The Victoria Memorial Home and Industrial School at Saroornagar celebrates its centenary year
Photo: K. Ramesh Babu
JANUARY HAS a special place for an extensive palace unusually turned orphanage, tucked away in Saroornagar, not long ago an eastern suburb and now a bustling extension of the city. It was on January 1, 1903, that the "Victoria Memorial Orphanage" or more popular as "Yateem Khana-e-Victoria" came into existence, after a munificent but a convenient gesture by the sixth Nizam, Mir Mahboob Ali Khan, of donating this palatial mansion for a social cause.
Fifty years later, the first Prime Minister, Jawaharlal Nehru visited the place on January 19, 1953. Moved by the plight of the children left uncared and thoroughly impressed by the facilities, he showed his social sensitivity by suggesting against usage of words like "orphanage" for this or any other similar institution. The managing committee promptly renamed it to a more acceptable "Victoria Memorial Home", adding "Industrial School" later, to impart vocational education.
The Home has completed a glorious centenary again in January last year, an event largely left unsung and unnoticed in city, much like the way the mansion remained deserted in its formative years and the manner about 900 inmates are still shunned by the society.
"Funds shortage", a convenient reason cited by the IT-driven Government which otherwise spends like there is no tomorrow, ensured that there are no centenary celebrations. After all who cares and who has the time for these hapless children of the lesser God.
"We are trying to organise the celebrations this year. It is a Government institution and it is never too late", E. Laxmaiah, principal of the school says rather sheepishly.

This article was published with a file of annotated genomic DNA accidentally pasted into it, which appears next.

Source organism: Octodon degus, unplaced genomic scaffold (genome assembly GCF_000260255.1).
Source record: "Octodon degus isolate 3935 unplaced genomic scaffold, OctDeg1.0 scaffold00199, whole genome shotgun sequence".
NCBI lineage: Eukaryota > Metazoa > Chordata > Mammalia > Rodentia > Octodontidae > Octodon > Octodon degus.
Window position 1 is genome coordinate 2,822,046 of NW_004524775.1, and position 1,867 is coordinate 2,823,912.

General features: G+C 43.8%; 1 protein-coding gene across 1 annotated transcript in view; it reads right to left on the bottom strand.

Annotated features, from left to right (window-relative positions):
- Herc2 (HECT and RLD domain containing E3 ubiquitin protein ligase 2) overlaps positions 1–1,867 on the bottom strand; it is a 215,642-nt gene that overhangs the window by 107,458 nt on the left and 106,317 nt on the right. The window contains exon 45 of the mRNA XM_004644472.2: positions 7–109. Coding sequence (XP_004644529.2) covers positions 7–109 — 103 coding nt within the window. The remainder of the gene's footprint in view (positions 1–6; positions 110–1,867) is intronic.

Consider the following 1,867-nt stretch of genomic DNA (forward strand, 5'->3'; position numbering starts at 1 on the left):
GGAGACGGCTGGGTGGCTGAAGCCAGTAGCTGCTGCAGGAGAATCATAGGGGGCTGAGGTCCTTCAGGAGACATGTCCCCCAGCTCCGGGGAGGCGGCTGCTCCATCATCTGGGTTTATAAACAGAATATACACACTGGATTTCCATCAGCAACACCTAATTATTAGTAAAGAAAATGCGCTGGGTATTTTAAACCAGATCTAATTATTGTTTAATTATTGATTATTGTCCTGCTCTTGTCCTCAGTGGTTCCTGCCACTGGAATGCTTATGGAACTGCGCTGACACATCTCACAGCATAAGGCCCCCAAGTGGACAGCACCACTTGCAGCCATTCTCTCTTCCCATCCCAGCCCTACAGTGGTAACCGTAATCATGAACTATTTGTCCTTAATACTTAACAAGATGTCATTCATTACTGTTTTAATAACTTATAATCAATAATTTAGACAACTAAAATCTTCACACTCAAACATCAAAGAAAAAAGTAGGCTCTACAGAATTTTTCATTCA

And there is neither Nizam nor a Nehru now. The latter's observations in the visitors book, enlarged, framed and displayed prominently in the principal's room, speak of how he was "impressed and delighted by the place".
"In particular I was interested in the children who had recently come from Osmanabad". He wrote emphatically of how he disliked an institution being called orphanage. "The method of approach and atmosphere there (in an orphanage) are not to my liking. I found this place was different and children were looked after in a normal, healthy way and not made to feel that they were `orphans'...".
Fifty winters after those noteworthy remarks, the Home, - the biggest of its kind in Andhra Pradesh now and earlier in the entire erstwhile Hyderabad State comprising parts of Karnataka and Maharashtra, continues to do good work, educating and providing free boarding and lodging facility for 900 unfortunate boys and girls. A home for the homeless children and those denied parental care.
Built in 1903 by the sixth Nizam, the building housing the Home, "Mahal-e- Saroornagar", as it was referred to by some, was originally meant to serve as a palace for `His Exalted Highness', in the suburbs of the city. Like many of the palaces this one too had its own fable. When the elaborate palace was still under construction, the Nizam visited the place and soon fell sick. Considering it as an ill omen the Nizam abandoned the idea of staying in the palace. A palatial palace, it remained unfinished, unfurnished and deserted for some time, which only the Nizam could have afforded to do.